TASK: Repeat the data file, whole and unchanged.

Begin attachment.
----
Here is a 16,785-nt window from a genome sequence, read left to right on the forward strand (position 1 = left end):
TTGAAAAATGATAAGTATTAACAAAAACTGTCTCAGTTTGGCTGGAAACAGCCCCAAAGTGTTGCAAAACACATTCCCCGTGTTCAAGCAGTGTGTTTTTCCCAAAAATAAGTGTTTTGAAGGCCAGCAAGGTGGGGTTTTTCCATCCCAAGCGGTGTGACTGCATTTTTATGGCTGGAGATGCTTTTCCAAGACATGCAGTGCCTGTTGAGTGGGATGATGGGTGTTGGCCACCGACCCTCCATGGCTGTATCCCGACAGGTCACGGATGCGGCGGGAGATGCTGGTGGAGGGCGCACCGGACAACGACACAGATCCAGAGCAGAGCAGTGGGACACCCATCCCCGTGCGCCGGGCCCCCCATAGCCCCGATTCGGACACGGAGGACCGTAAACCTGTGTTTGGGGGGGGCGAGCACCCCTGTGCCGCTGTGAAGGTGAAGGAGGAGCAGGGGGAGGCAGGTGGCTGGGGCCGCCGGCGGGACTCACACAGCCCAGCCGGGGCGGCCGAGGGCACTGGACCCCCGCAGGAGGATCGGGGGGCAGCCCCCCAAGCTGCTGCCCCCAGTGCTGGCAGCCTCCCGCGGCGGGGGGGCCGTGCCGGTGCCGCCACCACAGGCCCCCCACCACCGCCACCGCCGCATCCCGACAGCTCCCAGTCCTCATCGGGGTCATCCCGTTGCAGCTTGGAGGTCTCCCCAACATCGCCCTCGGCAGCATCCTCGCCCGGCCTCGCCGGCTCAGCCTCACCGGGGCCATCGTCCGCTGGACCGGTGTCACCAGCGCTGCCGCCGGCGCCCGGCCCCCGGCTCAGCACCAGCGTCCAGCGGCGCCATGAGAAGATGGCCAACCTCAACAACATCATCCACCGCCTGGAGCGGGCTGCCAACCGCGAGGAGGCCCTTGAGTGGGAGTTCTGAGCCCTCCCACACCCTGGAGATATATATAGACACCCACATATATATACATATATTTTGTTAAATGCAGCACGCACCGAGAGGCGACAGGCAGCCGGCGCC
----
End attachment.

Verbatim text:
Here is a 16,785-nt window from a genome sequence, read left to right on the forward strand (position 1 = left end):
TTGAAAAATGATAAGTATTAACAAAAACTGTCTCAGTTTGGCTGGAAACAGCCCCAAAGTGTTGCAAAACACATTCCCCGTGTTCAAGCAGTGTGTTTTTCCCAAAAATAAGTGTTTTGAAGGCCAGCAAGGTGGGGTTTTTCCATCCCAAGCGGTGTGACTGCATTTTTATGGCTGGAGATGCTTTTCCAAGACATGCAGTGCCTGTTGAGTGGGATGATGGGTGTTGGCCACCGACCCTCCATGGCTGTATCCCGACAGGTCACGGATGCGGCGGGAGATGCTGGTGGAGGGCGCACCGGACAACGACACAGATCCAGAGCAGAGCAGTGGGACACCCATCCCCGTGCGCCGGGCCCCCCATAGCCCCGATTCGGACACGGAGGACCGTAAACCTGTGTTTGGGGGGGGCGAGCACCCCTGTGCCGCTGTGAAGGTGAAGGAGGAGCAGGGGGAGGCAGGTGGCTGGGGCCGCCGGCGGGACTCACACAGCCCAGCCGGGGCGGCCGAGGGCACTGGACCCCCGCAGGAGGATCGGGGGGCAGCCCCCCAAGCTGCTGCCCCCAGTGCTGGCAGCCTCCCGCGGCGGGGGGGCCGTGCCGGTGCCGCCACCACAGGCCCCCCACCACCGCCACCGCCGCATCCCGACAGCTCCCAGTCCTCATCGGGGTCATCCCGTTGCAGCTTGGAGGTCTCCCCAACATCGCCCTCGGCAGCATCCTCGCCCGGCCTCGCCGGCTCAGCCTCACCGGGGCCATCGTCCGCTGGACCGGTGTCACCAGCGCTGCCGCCGGCGCCCGGCCCCCGGCTCAGCACCAGCGTCCAGCGGCGCCATGAGAAGATGGCCAACCTCAACAACATCATCCACCGCCTGGAGCGGGCTGCCAACCGCGAGGAGGCCCTTGAGTGGGAGTTCTGAGCCCTCCCACACCCTGGAGATATATATAGACACCCACATATATATACATATATTTTGTTAAATGCAGCACGCACCGAGAGGCGACAGGCAGCCGGCGCC